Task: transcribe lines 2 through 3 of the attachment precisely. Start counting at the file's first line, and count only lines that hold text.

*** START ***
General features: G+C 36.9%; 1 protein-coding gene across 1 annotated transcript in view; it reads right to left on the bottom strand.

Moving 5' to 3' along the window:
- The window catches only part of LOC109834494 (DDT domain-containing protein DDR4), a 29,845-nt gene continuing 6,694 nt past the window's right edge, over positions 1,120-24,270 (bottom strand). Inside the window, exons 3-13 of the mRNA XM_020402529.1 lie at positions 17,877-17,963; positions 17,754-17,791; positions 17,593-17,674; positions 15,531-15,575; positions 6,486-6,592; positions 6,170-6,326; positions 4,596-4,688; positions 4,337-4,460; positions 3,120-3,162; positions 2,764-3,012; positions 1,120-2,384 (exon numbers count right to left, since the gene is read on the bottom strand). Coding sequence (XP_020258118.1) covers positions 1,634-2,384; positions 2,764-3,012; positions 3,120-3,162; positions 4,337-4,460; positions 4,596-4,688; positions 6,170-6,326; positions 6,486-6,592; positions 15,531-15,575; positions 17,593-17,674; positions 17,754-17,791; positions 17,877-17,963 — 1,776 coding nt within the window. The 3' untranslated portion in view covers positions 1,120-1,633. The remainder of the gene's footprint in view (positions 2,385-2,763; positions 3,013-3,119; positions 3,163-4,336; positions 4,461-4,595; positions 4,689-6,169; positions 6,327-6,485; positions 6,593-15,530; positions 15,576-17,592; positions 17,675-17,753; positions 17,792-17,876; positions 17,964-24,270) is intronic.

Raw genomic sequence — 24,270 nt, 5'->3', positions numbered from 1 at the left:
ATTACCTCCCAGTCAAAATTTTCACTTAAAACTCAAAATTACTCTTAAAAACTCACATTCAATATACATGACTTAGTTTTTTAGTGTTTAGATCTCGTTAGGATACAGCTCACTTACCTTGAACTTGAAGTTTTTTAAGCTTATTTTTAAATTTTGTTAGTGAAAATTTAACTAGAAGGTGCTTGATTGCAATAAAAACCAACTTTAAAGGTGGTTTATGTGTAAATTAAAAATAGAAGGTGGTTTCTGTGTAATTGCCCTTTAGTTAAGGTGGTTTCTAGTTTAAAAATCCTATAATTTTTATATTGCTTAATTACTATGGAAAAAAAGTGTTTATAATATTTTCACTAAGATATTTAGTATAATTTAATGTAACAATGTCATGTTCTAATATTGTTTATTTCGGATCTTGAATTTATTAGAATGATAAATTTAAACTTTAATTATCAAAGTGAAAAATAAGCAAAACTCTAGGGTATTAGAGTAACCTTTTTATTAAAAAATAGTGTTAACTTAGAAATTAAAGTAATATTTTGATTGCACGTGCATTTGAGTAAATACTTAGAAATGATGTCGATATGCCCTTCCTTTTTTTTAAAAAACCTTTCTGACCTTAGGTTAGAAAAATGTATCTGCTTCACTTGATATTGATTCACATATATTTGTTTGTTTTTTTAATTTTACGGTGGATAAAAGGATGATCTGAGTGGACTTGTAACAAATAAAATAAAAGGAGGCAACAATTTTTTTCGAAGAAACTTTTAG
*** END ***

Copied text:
Moving 5' to 3' along the window:
- The window catches only part of LOC109834494 (DDT domain-containing protein DDR4), a 29,845-nt gene continuing 6,694 nt past the window's right edge, over positions 1,120-24,270 (bottom strand). Inside the window, exons 3-13 of the mRNA XM_020402529.1 lie at positions 17,877-17,963; positions 17,754-17,791; positions 17,593-17,674; positions 15,531-15,575; positions 6,486-6,592; positions 6,170-6,326; positions 4,596-4,688; positions 4,337-4,460; positions 3,120-3,162; positions 2,764-3,012; positions 1,120-2,384 (exon numbers count right to left, since the gene is read on the bottom strand). Coding sequence (XP_020258118.1) covers positions 1,634-2,384; positions 2,764-3,012; positions 3,120-3,162; positions 4,337-4,460; positions 4,596-4,688; positions 6,170-6,326; positions 6,486-6,592; positions 15,531-15,575; positions 17,593-17,674; positions 17,754-17,791; positions 17,877-17,963 — 1,776 coding nt within the window. The 3' untranslated portion in view covers positions 1,120-1,633. The remainder of the gene's footprint in view (positions 2,385-2,763; positions 3,013-3,119; positions 3,163-4,336; positions 4,461-4,595; positions 4,689-6,169; positions 6,327-6,485; positions 6,593-15,530; positions 15,576-17,592; positions 17,675-17,753; positions 17,792-17,876; positions 17,964-24,270) is intronic.